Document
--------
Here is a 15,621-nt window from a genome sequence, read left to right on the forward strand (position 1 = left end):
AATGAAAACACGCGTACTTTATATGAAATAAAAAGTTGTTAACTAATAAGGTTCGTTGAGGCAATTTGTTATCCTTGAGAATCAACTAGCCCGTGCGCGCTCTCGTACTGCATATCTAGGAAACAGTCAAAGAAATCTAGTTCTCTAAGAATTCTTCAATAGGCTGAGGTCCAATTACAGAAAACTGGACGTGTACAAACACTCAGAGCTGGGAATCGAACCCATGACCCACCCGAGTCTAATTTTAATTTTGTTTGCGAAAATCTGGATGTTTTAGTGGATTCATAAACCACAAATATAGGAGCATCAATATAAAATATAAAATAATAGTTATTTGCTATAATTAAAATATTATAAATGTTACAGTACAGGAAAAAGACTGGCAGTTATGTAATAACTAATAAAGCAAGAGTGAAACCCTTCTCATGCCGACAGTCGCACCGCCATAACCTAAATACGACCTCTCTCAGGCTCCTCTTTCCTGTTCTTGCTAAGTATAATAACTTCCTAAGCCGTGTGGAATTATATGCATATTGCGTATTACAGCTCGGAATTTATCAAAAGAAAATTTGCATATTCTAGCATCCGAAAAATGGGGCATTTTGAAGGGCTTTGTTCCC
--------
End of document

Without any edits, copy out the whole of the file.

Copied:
Here is a 15,621-nt window from a genome sequence, read left to right on the forward strand (position 1 = left end):
AATGAAAACACGCGTACTTTATATGAAATAAAAAGTTGTTAACTAATAAGGTTCGTTGAGGCAATTTGTTATCCTTGAGAATCAACTAGCCCGTGCGCGCTCTCGTACTGCATATCTAGGAAACAGTCAAAGAAATCTAGTTCTCTAAGAATTCTTCAATAGGCTGAGGTCCAATTACAGAAAACTGGACGTGTACAAACACTCAGAGCTGGGAATCGAACCCATGACCCACCCGAGTCTAATTTTAATTTTGTTTGCGAAAATCTGGATGTTTTAGTGGATTCATAAACCACAAATATAGGAGCATCAATATAAAATATAAAATAATAGTTATTTGCTATAATTAAAATATTATAAATGTTACAGTACAGGAAAAAGACTGGCAGTTATGTAATAACTAATAAAGCAAGAGTGAAACCCTTCTCATGCCGACAGTCGCACCGCCATAACCTAAATACGACCTCTCTCAGGCTCCTCTTTCCTGTTCTTGCTAAGTATAATAACTTCCTAAGCCGTGTGGAATTATATGCATATTGCGTATTACAGCTCGGAATTTATCAAAAGAAAATTTGCATATTCTAGCATCCGAAAAATGGGGCATTTTGAAGGGCTTTGTTCCC